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Jean-Marc Sauvé Conventions

Global law is not a new normative, structured, hierarchized legal order akin to Kelsen’s pyramid, but rather a new way of using law. If it constitutes a strong challenge to legal dogma, it is because global law is the product of transnational actors such as corporations, professional organisations and NGOs. Thus it often works through channels that escape the control of national governments[1] and can divest domestic law of its authority over its own territory (through class actions introduced in the United States, for example). Governments should refrain from reacting in a Pavlovian manner and denouncing this phenomenon as “American hegemony” given that agents of judicial globalisation may be located within their own borders (activists, corporations[2] or even their own judges). Class actions aimed at European banks or insurance companies suspected of holding assets belonging to victims of anti-Semitic persecution during the Second World War, and the recent shareholder suit against Vivendi in a New York court for misstatements concerning its financial position provide examples, now almost commonplace, of this sort of phenomenon.

We must examine the legal challenges created by globalisation

The primary characteristic of global law is its deterritorialisation: it tends to dis-articulate (“de-homogenise”) geographical space, blurring distinctions between national legal systems, as well as between national law and conventional international law.

It redefines political relationships – a small number of activists can challenge a national government – and seeks to derive its legitimacy from its effectiveness.  Indeed, global law is not in itself legitimate but sets out to be effective, unlike international institutions, which are legitimate but not always effective.

It is also important to note that, at a time when economics seem triumphant, global norms are increasingly formulated in legal terms.  Law finds itself at the forefront of most other activities, in the form of regulation, regulatory control, “soft law” or best practice. It is also through law and justice that the world’s history is constructed or adjusted. They allow the plight of victims to be revealed, as through the trials of participants in the Holocaust –Eichmann, Barbie, or even Demjanjuk, a guard at Sobibor – and the individuals prosecuted by international criminal courts and tribunals. Law and justice provide a new social imaginary, one with which we are having trouble familiarising ourselves.  And yet current events continue to demonstrate that the judicial stage is remarkably accessible and intelligible, despite the reputation of law and justice for complexity. Debate in court is public, transparent, and adversarial.  It tends to reveal what has been hidden, to elucidate what is obscure, to simplify what is complex, and in doing so it satisfies contemporary society’s visceral need for transparency and comprehension. Through its specific characteristics – the presence of the accused and the victim, accusation in public and under the direction of a judge − the judicial stage can help bring about cathartic processes.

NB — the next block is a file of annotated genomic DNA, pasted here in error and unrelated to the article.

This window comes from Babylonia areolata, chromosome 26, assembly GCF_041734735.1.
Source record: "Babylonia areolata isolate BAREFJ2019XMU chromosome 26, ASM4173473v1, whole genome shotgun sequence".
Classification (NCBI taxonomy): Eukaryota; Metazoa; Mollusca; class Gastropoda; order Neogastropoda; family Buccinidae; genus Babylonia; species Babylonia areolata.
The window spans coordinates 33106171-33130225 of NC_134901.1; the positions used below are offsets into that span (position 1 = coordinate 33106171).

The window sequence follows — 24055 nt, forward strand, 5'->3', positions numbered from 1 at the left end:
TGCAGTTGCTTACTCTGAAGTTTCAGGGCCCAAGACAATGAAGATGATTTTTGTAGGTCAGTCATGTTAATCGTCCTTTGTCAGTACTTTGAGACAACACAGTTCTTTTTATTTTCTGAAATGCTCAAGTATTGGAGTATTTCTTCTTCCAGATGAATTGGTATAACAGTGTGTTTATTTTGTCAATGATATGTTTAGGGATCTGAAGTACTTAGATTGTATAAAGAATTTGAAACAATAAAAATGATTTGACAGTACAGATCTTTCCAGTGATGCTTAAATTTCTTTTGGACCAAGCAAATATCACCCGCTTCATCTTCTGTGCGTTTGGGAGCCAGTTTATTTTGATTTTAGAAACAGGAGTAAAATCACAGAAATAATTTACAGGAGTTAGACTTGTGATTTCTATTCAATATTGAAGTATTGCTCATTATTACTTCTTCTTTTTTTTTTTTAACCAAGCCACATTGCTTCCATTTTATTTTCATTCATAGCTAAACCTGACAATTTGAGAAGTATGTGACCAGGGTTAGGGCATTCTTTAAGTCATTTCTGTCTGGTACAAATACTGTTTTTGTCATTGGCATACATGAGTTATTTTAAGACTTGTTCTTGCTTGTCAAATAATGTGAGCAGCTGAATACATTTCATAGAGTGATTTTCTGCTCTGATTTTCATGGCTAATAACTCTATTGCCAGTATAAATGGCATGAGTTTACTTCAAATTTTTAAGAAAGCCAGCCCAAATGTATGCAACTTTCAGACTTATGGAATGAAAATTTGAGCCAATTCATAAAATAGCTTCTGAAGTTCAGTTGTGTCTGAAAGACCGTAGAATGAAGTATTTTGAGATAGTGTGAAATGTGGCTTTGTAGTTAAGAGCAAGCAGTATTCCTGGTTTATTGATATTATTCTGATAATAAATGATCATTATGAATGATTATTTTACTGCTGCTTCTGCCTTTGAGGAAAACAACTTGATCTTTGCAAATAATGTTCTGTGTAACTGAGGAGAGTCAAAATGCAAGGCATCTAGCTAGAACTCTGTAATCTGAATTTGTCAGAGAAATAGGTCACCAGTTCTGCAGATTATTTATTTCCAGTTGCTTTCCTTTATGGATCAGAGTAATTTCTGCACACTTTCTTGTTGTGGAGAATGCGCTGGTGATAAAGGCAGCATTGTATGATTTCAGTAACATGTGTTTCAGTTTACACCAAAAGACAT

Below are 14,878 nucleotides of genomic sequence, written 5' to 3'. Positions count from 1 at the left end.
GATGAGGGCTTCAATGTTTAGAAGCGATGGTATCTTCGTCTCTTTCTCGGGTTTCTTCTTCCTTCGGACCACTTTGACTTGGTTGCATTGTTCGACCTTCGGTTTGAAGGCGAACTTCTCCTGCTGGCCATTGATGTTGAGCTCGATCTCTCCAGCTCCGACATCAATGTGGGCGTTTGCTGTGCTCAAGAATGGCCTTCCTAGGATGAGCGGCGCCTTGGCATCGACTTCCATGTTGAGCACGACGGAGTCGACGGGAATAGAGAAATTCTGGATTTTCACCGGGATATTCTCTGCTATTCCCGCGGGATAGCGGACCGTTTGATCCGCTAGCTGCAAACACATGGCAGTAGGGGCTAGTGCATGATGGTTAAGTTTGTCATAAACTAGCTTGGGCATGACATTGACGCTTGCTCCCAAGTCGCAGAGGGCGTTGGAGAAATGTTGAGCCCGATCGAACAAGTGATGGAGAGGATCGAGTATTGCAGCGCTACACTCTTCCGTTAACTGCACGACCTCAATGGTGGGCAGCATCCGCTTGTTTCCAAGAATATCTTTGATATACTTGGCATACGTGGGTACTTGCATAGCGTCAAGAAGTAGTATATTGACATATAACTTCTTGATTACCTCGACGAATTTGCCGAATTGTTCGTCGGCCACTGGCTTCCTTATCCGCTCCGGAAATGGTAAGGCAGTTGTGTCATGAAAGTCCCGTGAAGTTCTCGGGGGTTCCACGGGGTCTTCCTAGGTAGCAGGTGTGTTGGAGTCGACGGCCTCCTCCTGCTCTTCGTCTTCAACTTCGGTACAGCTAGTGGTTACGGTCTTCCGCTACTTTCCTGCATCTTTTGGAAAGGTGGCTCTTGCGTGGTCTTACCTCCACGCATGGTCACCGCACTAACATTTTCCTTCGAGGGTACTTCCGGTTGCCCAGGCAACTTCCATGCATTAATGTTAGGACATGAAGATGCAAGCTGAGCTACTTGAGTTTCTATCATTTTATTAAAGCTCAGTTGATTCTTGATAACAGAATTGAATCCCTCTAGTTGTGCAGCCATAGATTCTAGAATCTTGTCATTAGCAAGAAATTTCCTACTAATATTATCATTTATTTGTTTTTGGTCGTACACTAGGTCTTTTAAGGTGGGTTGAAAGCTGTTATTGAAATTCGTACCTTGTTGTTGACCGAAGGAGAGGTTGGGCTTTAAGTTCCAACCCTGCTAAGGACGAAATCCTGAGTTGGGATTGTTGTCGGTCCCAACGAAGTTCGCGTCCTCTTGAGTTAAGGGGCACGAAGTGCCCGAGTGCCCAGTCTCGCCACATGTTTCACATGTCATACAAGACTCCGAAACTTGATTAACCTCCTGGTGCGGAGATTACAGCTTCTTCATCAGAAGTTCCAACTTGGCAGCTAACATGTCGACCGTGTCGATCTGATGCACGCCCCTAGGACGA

Global law has four characteristics, the relative importance of which varies according to the nature of the dispute:

-professionalisation and increasing technicality, as is demonstrated by the sometimes late or inadequate proliferation of accounting, prudential and technical norms;

-privatisation, which becomes apparent at the stage of the creation of a norm or standard (particularly with the conditions for the emergence of “soft law” or “consensus”), at the investigative stage in the case of offences or litigation in civil or commercial law, and at the dispute settlement stage (as is demonstrated by the development of arbitration).   Naturally, this characterisation does not imply any value judgement or approval;

-“jurisdictionalisation”, reflected in the growing importance of the European Court of Justice and the European Court of Human Rights (which tend to act like supreme courts), and in the difficult emergence of a system of international criminal justice;

-internationalisation, because the actors are now global (powerful countries and multinational corporations, for example) and the challenges are also global (regulation of the economy, terrorism, the environment, climate change, etc.).

This internationalisation of law was initially the product of United States law, whose extraterritorial effects are well known and which is one of the main beneficiaries of “forum shopping”, occurring when litigants (especially companies) search for and select the court that will try their case. At the same time, however, US law is also the source of a form of pathology involving an excessive “judiciarisation” of social relationships. This phenomenon results in often prohibitive costs, worrying inequalities in access to law and justice, and a risk of legal uncertainty and insecurity.

Despite its international scope and the fact that it allows disputes to be settled outside the place of their origin, US law is fairly resistant to foreign influence and takes little account of the international justice rulings. The 2008 Medellin case and the lack of consideration given to the positions of the International Court of Justice demonstrate that US law, as it stands now, resists all international influence.